Illustrated in FIG. 1 is a chair 10 embodying the present invention, at least a portion of the chair, such as the chair back 12, being constructed as a molded unitary compressed wood product embodying the invention and being comprised of elongated wood flakes intermixed with a binder and compressed so as to form a high density product. More specifically, the chair back 12 illustrated in FIG. 1 includes a plurality of vertically extending elongated members 14 comprised of compressed wood flakes and a plurality of horizontal elongated transverse members 16 also comprised of compressed wood flakes, the elongated transverse members 16 intersecting the elongated members 14 and being integrally joined thereto. The elongated members 14 and 16 are each comprised of wood flakes 18 (FIG. 2) joined together by a binder and compressed so as to form a densified and integral structural member and with the elongated members being integrally joined together.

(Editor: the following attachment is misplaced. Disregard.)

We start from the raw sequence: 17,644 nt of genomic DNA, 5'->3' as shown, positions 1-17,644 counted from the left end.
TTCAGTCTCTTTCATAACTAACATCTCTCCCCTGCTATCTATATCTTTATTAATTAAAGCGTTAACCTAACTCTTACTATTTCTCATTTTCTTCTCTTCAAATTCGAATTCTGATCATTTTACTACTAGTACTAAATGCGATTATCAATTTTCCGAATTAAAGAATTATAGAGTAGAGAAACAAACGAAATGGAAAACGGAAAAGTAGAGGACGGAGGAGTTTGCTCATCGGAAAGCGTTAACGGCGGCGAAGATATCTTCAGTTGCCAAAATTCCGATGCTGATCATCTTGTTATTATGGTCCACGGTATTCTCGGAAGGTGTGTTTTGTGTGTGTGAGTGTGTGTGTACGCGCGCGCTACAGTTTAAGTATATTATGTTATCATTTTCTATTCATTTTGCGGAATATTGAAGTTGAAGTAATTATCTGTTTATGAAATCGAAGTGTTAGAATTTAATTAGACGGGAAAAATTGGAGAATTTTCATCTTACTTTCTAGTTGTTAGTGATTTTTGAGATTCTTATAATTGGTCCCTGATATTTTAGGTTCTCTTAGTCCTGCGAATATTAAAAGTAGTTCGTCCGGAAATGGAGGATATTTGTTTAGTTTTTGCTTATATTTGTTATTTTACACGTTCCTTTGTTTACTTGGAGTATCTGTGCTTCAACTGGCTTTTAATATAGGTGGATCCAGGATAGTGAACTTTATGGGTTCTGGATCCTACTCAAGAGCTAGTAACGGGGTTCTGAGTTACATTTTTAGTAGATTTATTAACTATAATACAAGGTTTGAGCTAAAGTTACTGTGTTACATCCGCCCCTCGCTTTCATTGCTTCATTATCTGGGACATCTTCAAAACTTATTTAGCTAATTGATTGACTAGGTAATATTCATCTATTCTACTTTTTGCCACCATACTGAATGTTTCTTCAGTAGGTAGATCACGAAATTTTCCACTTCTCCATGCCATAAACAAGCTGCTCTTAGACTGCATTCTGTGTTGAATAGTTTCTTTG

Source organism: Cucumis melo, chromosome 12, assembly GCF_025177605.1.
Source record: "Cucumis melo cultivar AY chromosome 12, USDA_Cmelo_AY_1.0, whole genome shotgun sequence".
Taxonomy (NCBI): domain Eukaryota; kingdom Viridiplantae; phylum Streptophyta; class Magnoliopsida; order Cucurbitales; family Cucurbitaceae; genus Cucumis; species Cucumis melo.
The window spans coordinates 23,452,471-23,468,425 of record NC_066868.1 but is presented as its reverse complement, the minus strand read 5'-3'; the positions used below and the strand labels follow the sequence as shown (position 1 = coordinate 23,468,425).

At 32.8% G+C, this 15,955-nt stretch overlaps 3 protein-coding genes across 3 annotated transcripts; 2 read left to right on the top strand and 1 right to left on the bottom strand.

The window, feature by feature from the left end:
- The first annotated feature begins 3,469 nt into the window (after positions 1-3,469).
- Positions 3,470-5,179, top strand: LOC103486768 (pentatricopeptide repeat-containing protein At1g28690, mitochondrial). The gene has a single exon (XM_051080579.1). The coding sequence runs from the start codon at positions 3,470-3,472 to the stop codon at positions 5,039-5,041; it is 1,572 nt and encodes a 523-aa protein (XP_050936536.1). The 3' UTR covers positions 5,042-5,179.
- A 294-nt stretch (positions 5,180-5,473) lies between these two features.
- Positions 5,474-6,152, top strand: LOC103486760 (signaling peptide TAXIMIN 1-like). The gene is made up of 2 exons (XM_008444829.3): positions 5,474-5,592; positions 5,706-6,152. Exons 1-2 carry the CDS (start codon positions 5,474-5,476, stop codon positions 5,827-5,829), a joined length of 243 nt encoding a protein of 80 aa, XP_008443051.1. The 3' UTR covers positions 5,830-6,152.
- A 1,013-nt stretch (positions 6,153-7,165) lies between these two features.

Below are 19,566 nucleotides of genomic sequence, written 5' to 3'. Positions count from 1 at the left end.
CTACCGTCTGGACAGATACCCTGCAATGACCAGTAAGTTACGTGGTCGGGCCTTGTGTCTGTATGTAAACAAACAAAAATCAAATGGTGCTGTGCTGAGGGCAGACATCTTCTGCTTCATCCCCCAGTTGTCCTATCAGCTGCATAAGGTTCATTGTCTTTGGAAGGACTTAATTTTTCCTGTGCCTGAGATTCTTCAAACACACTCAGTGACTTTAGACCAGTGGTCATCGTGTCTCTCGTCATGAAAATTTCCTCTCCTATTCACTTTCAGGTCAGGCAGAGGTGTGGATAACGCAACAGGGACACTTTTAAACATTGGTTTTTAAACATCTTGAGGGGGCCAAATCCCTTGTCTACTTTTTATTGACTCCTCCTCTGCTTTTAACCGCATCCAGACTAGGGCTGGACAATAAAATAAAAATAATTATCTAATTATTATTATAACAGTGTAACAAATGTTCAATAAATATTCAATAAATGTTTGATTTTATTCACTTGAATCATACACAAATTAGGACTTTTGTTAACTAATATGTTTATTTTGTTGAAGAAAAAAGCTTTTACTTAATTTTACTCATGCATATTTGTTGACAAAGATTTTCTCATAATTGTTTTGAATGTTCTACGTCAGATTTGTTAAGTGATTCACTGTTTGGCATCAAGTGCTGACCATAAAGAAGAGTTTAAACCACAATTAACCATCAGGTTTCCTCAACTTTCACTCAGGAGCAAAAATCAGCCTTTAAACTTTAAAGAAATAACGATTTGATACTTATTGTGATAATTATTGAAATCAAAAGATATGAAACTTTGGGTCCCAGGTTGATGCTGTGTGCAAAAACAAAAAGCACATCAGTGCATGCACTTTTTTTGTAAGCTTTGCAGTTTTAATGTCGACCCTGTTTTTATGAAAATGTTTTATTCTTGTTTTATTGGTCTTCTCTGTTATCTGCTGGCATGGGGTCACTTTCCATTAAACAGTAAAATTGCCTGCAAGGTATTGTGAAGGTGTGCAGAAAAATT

FIG. 3 illustrates a die assembly arrangement 20 for use in making a compressed wood flake product as illustrated in FIG. 1. Generally, the die assembly 20 comprises a female die 22 having a first elongated die cavity portion 24 wherein the elongated member 14 can be formed and an intersecting die cavity portion 26 wherein the elongated members 16 can be formed. The die assembly 20 also includes a male die member 28 including integrally joined forming members 30 and 32 which are complementary to the female die cavity portions 24 and 26, respectively, and which are adapted to be inserted into those die cavity portions to compress wood flakes therein to form the product illustrated in FIG. 1. Conventional means not shown are provided for generating a substantial downward force on the press member 28 to compress wood flakes contained in the die cavity. It should be noted that the forming members 30 and 32 include elongated concave surfaces 34 on their lower ends adapted to form an upper portion of the molded product, and the die cavity portions 24 and 26 include opposed complementary elongated concave forming surfaces.